TRS-80 Model 4 drive re-alignment
The TRS-80 Model 4 in my collection is one of my all-time favourite microcomputers. However, it's recently needed some work. Here's what happened...
It started out as a normal day at the office. I was using the machine to check out a spare external floppy disk drive, which seemed to have a failing drive motor. The self-booting software I was using was called "Floppy Doctor" This (highly useful) program tests various functions of a nominated drive.
The software largely runs in memory but at one point in the checkout I needed to reload the program by booting the computer. I hit the big orange button to reboot but rather than the sweet sounds of a stepper motor doing its thing there was a loud, disturbing clattering sound. The drive had never sounded like that before. Booting was unsuccessful, so I pushed the big red reboot button again. This time the drive sounded normal but the software wouldn't load!?
In fact, none of my boot disks would load! By now I was getting quite worried. Drive 0 seemed inoperable.
Figure 1. Drive 0 simply stopped loading stuff!
A test with FreHD points to disk alignment
Given that the boot drive had stopped working I couldn't load Floppy Doctor to check out this drive, neither could I even load a DOS to see if I could format a disk. I could hear the disk spinning and the stepper motor seeking though. Things sounded normal. I wondered if it was a speed or alignment issue?
Figure 2. FreHD hard disk emulator (at the side)
Luckily, I have a self-booting FreHD hard disk emulator for this machine. With this wired up, I booted the computer then attempted to copy a disk containing LDOS from drive 1 to drive 0. This seemed to work with no errors. Indeed, I could even boot the machine using this newly copied disk in drive 0! However, I could NOT read the disk at all in drive 1, only in drive 0. The conclusion: there was a compatibility problem, which pointed to either faulty speed or alignment in drive 0 as being the issue. Other aspects of the drive seemed to work fine.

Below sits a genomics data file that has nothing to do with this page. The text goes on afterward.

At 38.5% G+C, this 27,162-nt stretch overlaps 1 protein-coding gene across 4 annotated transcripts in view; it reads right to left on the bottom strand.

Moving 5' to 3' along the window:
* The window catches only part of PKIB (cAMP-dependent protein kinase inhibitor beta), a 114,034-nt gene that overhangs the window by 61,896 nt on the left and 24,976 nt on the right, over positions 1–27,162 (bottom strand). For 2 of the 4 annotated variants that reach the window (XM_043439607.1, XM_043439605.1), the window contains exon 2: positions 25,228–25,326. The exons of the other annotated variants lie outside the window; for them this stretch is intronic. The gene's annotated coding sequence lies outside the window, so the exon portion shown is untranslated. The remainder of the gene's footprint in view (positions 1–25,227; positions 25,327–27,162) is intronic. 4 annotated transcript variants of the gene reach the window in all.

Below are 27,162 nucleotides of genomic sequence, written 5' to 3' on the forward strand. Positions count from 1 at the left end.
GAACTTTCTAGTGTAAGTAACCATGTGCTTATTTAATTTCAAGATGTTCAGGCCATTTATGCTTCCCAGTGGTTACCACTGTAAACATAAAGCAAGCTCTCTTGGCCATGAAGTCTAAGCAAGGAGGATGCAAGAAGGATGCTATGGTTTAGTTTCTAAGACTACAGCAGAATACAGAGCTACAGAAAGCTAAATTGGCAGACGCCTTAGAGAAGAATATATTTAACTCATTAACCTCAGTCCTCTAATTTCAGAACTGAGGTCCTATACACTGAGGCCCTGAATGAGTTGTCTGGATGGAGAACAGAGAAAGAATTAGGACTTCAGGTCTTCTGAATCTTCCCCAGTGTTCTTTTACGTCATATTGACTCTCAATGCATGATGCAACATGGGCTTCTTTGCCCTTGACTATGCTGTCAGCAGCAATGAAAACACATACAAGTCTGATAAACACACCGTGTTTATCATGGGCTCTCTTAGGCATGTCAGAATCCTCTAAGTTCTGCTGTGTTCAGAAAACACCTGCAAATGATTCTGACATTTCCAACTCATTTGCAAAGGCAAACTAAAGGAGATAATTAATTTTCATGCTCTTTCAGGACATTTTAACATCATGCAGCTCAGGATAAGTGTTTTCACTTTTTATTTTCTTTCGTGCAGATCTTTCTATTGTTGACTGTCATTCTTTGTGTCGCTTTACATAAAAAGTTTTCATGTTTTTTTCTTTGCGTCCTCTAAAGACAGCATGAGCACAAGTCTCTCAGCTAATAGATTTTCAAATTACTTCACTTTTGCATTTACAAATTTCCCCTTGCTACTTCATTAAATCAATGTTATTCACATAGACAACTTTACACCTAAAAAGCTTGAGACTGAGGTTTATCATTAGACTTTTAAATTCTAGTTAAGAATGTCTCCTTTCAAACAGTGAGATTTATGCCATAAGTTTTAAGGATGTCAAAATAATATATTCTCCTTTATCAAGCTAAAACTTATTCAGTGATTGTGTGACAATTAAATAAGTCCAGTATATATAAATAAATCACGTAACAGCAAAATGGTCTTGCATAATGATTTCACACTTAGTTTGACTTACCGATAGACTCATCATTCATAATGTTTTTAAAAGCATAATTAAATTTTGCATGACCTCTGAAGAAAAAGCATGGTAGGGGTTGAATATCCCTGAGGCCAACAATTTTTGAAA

Swapping drives 0 and 1
I needed to get Floppy Doctor loaded to get more information on the errant drive. As the version of Floppy Doctor I had could only be loaded by booting from a disk in drive 0, I needed to swap the two drives over. The working drive 1 would then become drive 0.
This involved opening up the machine and removing the case, a delicate operation as it's easy to snag the neck of the tube amongst the cables around the PSU. However, this was soon done and I set about swapping over the drives (Figure 3). The Model 4 drive selection is done by removing select cable pins so no jumper changes were required on the drives themselves.
While I had the drives out I cleaned and greased the rails just in case this was the issue. I also looked for any pieces of broken plastics or dead insects that may have got caught in the drive thus causing it to go out of whack! Nothing looked amiss.
Figure 3. Starting to swap over the drives
Testing the faulty drive with floppy doctor
With the previous drive 1 now as drive 0 and vice versa, I gave the misbehaving drive a complete test with Floppy Doctor. Astonishingly, the results showed no errors whatsoever (Figure 4). Yet the drive stubbornly would still not read any of my disks. Further evidence that it was a speed or alignment issue!
Figure 4. The incompatible drive (now drive 1) passes its tests with flying colours!??
Further checking with the drive removed from the bay
It was impossible to check the speed (using the patterns on the flywheel) with the drive in the drive bay. I had to remove it but there was a problem. The disk cable stretching between drive 0 and the disk controller had no slack in it (Figure 5) so I couldn't turn the drive upside down.